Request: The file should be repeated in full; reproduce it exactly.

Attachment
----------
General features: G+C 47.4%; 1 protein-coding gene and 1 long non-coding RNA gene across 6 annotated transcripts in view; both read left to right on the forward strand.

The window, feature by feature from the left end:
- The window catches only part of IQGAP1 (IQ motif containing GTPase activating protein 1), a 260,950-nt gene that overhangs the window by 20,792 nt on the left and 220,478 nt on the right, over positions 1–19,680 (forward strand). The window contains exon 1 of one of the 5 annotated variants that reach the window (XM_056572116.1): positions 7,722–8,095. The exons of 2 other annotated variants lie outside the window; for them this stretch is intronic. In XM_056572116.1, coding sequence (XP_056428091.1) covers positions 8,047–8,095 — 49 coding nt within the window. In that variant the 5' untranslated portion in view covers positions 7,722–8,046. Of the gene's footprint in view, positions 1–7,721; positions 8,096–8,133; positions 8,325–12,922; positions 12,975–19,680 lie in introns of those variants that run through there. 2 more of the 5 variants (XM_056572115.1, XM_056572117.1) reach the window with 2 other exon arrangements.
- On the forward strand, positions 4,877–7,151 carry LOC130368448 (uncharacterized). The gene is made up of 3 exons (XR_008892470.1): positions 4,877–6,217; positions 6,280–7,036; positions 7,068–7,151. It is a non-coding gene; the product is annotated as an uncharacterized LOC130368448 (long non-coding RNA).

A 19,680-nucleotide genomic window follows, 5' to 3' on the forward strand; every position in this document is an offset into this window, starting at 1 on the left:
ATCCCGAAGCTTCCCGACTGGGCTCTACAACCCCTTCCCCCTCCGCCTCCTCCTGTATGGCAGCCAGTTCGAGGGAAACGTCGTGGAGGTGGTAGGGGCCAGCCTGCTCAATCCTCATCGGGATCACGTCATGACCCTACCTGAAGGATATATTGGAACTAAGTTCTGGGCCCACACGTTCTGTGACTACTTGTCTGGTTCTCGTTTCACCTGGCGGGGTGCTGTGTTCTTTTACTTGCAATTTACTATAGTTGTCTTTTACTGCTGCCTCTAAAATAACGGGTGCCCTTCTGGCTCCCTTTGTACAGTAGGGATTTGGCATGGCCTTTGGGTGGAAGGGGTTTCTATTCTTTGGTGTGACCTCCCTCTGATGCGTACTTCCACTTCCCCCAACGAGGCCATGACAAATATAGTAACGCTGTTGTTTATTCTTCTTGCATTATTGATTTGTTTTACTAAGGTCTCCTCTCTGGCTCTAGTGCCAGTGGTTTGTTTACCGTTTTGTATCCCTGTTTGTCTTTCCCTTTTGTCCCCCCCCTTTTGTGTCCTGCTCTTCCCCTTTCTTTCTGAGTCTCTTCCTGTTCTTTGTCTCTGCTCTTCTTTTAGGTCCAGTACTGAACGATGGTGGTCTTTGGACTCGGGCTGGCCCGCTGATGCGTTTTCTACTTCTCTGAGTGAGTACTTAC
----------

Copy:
General features: G+C 47.4%; 1 protein-coding gene and 1 long non-coding RNA gene across 6 annotated transcripts in view; both read left to right on the forward strand.

The window, feature by feature from the left end:
- The window catches only part of IQGAP1 (IQ motif containing GTPase activating protein 1), a 260,950-nt gene that overhangs the window by 20,792 nt on the left and 220,478 nt on the right, over positions 1–19,680 (forward strand). The window contains exon 1 of one of the 5 annotated variants that reach the window (XM_056572116.1): positions 7,722–8,095. The exons of 2 other annotated variants lie outside the window; for them this stretch is intronic. In XM_056572116.1, coding sequence (XP_056428091.1) covers positions 8,047–8,095 — 49 coding nt within the window. In that variant the 5' untranslated portion in view covers positions 7,722–8,046. Of the gene's footprint in view, positions 1–7,721; positions 8,096–8,133; positions 8,325–12,922; positions 12,975–19,680 lie in introns of those variants that run through there. 2 more of the 5 variants (XM_056572115.1, XM_056572117.1) reach the window with 2 other exon arrangements.
- On the forward strand, positions 4,877–7,151 carry LOC130368448 (uncharacterized). The gene is made up of 3 exons (XR_008892470.1): positions 4,877–6,217; positions 6,280–7,036; positions 7,068–7,151. It is a non-coding gene; the product is annotated as an uncharacterized LOC130368448 (long non-coding RNA).

A 19,680-nucleotide genomic window follows, 5' to 3' on the forward strand; every position in this document is an offset into this window, starting at 1 on the left:
ATCCCGAAGCTTCCCGACTGGGCTCTACAACCCCTTCCCCCTCCGCCTCCTCCTGTATGGCAGCCAGTTCGAGGGAAACGTCGTGGAGGTGGTAGGGGCCAGCCTGCTCAATCCTCATCGGGATCACGTCATGACCCTACCTGAAGGATATATTGGAACTAAGTTCTGGGCCCACACGTTCTGTGACTACTTGTCTGGTTCTCGTTTCACCTGGCGGGGTGCTGTGTTCTTTTACTTGCAATTTACTATAGTTGTCTTTTACTGCTGCCTCTAAAATAACGGGTGCCCTTCTGGCTCCCTTTGTACAGTAGGGATTTGGCATGGCCTTTGGGTGGAAGGGGTTTCTATTCTTTGGTGTGACCTCCCTCTGATGCGTACTTCCACTTCCCCCAACGAGGCCATGACAAATATAGTAACGCTGTTGTTTATTCTTCTTGCATTATTGATTTGTTTTACTAAGGTCTCCTCTCTGGCTCTAGTGCCAGTGGTTTGTTTACCGTTTTGTATCCCTGTTTGTCTTTCCCTTTTGTCCCCCCCCTTTTGTGTCCTGCTCTTCCCCTTTCTTTCTGAGTCTCTTCCTGTTCTTTGTCTCTGCTCTTCTTTTAGGTCCAGTACTGAACGATGGTGGTCTTTGGACTCGGGCTGGCCCGCTGATGCGTTTTCTACTTCTCTGAGTGAGTACTTAC